May 16, 2020

GOLD COAST (profanity alert):

Two Coasts. One Virus. How New York Suffered Nearly 10 Times the Number of Deaths as California.: California's governor and San Francisco's mayor worked together to act early in confronting the COVID threat. For Andrew Cuomo and Bill de Blasio, it was a different story, and 27,000 New Yorkers have died so far. (Joe Sexton and Joaquin Sapien May 16, 2020, ProPublica)

In San Francisco, Breed cleaned up her language in a text to California Gov. Gavin Newsom. But she was no less emphatic: The city needed to be closed. Newsom had once been San Francisco's mayor, and he had appointed Breed to lead the city's Fire Commission in 2010.

Newsom responded immediately, saying she should coordinate with the counties surrounding San Francisco as they too were moving toward a shutdown. Breed said she spoke to representatives of those counties on March 15 and their public health officials were prepared to make the announcement on their own. On March 16, with just under 40 cases of COVID-19 in San Francisco and no deaths, Breed issued the order banning all but essential movement and interaction.

"I really feel like we didn't have a lot of good options," Breed said.

In an interview, California Health and Human Services Secretary Dr. Mark Ghaly said it was critical to allow Northern California counties to rely on their own experts, act with a degree of autonomy and thus perhaps pave the way for the state to expand on what they had done. And three days after San Francisco and its neighboring counties were closed, Newsom, on March 19, imposed the same restrictions on the rest of California.

Breed, it turns out, had sent de Blasio a copy of her detailed shelter-in-place order. She thought New York might benefit from it.

New York Gov. Andrew Cuomo, however, reacted to de Blasio's idea for closing down New York City with derision. It was dangerous, he said, and served only to scare people. Language mattered, Cuomo said, and "shelter-in-place" sounded like it was a response to a nuclear apocalypse.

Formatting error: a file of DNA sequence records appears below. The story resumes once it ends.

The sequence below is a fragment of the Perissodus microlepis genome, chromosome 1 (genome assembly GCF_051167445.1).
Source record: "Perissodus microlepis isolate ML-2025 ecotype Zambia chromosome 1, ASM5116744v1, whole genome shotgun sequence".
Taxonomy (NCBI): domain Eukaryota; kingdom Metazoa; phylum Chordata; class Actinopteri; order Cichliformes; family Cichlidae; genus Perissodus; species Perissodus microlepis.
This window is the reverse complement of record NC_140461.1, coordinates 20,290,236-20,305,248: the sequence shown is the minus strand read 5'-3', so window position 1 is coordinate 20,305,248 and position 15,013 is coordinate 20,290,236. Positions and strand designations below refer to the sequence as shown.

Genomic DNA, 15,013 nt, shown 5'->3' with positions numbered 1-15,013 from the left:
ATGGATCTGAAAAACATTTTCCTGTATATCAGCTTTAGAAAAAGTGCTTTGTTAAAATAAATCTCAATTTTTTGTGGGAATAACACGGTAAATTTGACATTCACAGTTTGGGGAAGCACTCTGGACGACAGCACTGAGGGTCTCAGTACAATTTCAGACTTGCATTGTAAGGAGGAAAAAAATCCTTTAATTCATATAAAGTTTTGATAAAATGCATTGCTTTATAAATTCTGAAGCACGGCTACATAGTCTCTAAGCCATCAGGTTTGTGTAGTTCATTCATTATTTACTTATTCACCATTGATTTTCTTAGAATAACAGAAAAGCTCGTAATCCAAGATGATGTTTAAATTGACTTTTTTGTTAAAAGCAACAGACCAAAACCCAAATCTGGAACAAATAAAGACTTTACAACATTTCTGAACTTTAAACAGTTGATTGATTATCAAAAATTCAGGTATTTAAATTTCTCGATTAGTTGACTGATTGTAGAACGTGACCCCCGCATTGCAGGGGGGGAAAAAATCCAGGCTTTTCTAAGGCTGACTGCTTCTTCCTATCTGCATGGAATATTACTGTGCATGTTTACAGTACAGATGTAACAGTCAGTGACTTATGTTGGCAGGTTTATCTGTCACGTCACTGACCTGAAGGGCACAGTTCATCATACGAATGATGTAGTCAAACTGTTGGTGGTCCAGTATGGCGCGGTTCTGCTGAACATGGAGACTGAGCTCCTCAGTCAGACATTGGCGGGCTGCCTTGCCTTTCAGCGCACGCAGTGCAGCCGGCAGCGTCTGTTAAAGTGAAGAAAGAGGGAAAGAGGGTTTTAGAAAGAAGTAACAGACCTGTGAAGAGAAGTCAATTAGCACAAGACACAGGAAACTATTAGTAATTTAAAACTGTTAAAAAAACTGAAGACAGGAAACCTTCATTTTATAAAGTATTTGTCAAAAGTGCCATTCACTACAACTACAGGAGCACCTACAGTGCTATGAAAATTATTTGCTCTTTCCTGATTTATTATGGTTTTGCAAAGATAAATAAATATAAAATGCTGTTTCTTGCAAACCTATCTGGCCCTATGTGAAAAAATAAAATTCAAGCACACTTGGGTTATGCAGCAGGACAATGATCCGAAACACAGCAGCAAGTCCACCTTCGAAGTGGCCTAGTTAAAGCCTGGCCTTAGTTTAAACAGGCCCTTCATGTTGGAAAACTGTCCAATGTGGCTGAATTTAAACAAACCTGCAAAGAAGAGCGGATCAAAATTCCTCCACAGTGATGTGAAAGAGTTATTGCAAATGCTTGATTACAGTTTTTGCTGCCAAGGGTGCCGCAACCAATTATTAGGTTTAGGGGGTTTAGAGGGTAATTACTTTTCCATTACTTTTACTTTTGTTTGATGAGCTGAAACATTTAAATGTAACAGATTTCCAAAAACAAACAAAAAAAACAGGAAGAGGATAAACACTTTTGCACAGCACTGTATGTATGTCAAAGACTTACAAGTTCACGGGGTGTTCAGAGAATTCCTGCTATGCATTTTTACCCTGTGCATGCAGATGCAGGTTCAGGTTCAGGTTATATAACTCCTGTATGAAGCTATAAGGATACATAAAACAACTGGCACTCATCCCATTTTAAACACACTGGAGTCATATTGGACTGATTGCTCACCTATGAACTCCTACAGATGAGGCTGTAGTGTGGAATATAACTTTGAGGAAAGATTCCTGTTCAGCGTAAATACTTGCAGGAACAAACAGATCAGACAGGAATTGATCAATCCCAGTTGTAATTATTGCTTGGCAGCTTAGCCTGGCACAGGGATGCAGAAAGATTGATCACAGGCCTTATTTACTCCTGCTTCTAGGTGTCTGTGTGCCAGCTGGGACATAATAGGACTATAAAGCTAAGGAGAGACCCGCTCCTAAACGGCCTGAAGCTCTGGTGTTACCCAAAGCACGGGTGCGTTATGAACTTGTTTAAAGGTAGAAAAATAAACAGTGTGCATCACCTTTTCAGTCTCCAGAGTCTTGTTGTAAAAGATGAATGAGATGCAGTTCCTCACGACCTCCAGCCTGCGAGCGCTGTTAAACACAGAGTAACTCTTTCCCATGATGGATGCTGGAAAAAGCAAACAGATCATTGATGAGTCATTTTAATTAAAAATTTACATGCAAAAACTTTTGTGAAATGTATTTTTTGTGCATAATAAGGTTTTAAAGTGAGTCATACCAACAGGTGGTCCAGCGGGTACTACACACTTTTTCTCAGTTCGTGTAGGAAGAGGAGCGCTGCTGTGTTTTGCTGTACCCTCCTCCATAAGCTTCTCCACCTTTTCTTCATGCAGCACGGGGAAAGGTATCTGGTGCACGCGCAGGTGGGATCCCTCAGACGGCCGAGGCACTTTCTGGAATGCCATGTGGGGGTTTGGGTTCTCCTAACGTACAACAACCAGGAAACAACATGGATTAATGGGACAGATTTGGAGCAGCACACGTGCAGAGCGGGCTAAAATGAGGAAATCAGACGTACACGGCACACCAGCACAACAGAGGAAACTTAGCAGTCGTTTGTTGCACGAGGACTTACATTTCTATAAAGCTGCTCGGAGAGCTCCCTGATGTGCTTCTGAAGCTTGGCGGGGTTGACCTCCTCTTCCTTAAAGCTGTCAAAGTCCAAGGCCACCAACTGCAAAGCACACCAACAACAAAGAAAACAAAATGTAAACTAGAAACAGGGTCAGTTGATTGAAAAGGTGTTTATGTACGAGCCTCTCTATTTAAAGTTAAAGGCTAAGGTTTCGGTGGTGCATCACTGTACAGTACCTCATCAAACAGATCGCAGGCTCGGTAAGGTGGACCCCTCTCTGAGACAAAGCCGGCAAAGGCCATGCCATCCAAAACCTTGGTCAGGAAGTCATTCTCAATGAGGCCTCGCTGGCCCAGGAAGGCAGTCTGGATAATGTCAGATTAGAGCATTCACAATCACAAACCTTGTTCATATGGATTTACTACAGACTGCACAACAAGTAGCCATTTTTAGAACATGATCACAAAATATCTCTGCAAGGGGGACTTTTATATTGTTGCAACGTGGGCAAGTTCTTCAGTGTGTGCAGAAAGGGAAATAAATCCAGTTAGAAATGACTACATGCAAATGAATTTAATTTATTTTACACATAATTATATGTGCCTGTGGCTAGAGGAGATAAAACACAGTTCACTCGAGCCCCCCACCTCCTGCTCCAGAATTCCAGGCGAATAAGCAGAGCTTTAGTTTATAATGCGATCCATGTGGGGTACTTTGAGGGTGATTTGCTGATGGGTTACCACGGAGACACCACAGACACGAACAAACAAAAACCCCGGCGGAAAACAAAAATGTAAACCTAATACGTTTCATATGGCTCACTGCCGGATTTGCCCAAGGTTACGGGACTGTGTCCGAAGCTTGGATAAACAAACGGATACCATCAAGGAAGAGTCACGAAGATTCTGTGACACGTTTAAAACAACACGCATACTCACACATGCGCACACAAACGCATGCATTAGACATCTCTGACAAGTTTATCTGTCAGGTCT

Moreover, Cuomo said, he alone had the power to order such a measure.

For years, Cuomo and de Blasio, each of whom has harbored national political ambitions, had engaged in a kind of intrastate cold war, a rivalry that to many often felt childish and counterproductive. When de Blasio finally decided to close the city's schools, it was Cuomo who rushed to make the public announcement, claiming it as his decision.

"No city in the state can quarantine itself without state approval," Cuomo said of de Blasio's call for a shelter-in-place order. "I have no plan whatsoever to quarantine any city."

Cuomo's conviction didn't last. On March 22, he, too, shuttered his state. The action came six days after San Francisco had shut down, five days after de Blasio suggested doing similarly and three days after all of California had been closed by Newsom. By then, New York faced a raging epidemic, with the number of confirmed cases at 15,000 doubling every three or four days.

Health officials well understood the grim mathematics. One New York City official said of those critical days in March: "We had been pretty clear with the state about the implications of every day, every hour, every minute."

As of May 15, there were nearly 350,000 COVID-19 cases in New York and more than 27,500 deaths, nearly a third of the nation's total. The corresponding numbers in California: just under 75,000 cases and slightly more than 3,000 deaths. In New York City, the country's most populous and densest, there had been just under 20,000 deaths; in San Francisco, the country's second densest and 13th most populous, there had been 35.

The differing outcomes will be studied for years, as more is learned about the virus, its unique qualities, its varying strains, its specific impact on certain populations, and the role of factors like poverty, pre-existing health problems and public transportation in its spread and lethality.

Posted by at May 16, 2020 8:16 AM